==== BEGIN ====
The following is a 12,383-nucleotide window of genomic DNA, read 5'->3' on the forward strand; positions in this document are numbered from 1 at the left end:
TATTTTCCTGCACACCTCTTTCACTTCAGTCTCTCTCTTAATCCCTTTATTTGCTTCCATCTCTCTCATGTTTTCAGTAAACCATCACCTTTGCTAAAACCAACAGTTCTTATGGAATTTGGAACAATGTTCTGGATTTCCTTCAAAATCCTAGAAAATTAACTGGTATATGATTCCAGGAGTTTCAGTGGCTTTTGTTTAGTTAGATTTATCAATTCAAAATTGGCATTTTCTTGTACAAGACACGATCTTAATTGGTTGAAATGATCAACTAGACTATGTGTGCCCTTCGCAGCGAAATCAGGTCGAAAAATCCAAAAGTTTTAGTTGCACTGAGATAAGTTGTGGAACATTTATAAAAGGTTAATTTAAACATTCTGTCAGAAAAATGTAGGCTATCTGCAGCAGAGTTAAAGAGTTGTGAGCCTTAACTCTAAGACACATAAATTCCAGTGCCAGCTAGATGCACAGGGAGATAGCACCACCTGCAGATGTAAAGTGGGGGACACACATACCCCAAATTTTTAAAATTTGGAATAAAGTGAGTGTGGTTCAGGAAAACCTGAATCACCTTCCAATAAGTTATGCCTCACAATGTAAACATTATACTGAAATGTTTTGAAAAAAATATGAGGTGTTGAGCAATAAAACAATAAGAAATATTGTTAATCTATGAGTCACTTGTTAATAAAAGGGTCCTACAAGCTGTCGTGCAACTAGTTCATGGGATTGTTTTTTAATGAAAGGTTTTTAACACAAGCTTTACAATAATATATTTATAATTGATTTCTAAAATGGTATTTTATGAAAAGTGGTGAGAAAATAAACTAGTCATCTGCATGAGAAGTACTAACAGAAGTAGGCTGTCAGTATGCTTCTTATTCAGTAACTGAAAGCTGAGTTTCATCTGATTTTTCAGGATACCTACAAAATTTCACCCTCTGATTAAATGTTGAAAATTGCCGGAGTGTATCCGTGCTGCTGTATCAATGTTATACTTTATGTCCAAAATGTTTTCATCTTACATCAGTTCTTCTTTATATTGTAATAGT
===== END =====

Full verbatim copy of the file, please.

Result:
The following is a 12,383-nucleotide window of genomic DNA, read 5'->3' on the forward strand; positions in this document are numbered from 1 at the left end:
TATTTTCCTGCACACCTCTTTCACTTCAGTCTCTCTCTTAATCCCTTTATTTGCTTCCATCTCTCTCATGTTTTCAGTAAACCATCACCTTTGCTAAAACCAACAGTTCTTATGGAATTTGGAACAATGTTCTGGATTTCCTTCAAAATCCTAGAAAATTAACTGGTATATGATTCCAGGAGTTTCAGTGGCTTTTGTTTAGTTAGATTTATCAATTCAAAATTGGCATTTTCTTGTACAAGACACGATCTTAATTGGTTGAAATGATCAACTAGACTATGTGTGCCCTTCGCAGCGAAATCAGGTCGAAAAATCCAAAAGTTTTAGTTGCACTGAGATAAGTTGTGGAACATTTATAAAAGGTTAATTTAAACATTCTGTCAGAAAAATGTAGGCTATCTGCAGCAGAGTTAAAGAGTTGTGAGCCTTAACTCTAAGACACATAAATTCCAGTGCCAGCTAGATGCACAGGGAGATAGCACCACCTGCAGATGTAAAGTGGGGGACACACATACCCCAAATTTTTAAAATTTGGAATAAAGTGAGTGTGGTTCAGGAAAACCTGAATCACCTTCCAATAAGTTATGCCTCACAATGTAAACATTATACTGAAATGTTTTGAAAAAAATATGAGGTGTTGAGCAATAAAACAATAAGAAATATTGTTAATCTATGAGTCACTTGTTAATAAAAGGGTCCTACAAGCTGTCGTGCAACTAGTTCATGGGATTGTTTTTTAATGAAAGGTTTTTAACACAAGCTTTACAATAATATATTTATAATTGATTTCTAAAATGGTATTTTATGAAAAGTGGTGAGAAAATAAACTAGTCATCTGCATGAGAAGTACTAACAGAAGTAGGCTGTCAGTATGCTTCTTATTCAGTAACTGAAAGCTGAGTTTCATCTGATTTTTCAGGATACCTACAAAATTTCACCCTCTGATTAAATGTTGAAAATTGCCGGAGTGTATCCGTGCTGCTGTATCAATGTTATACTTTATGTCCAAAATGTTTTCATCTTACATCAGTTCTTCTTTATATTGTAATAGT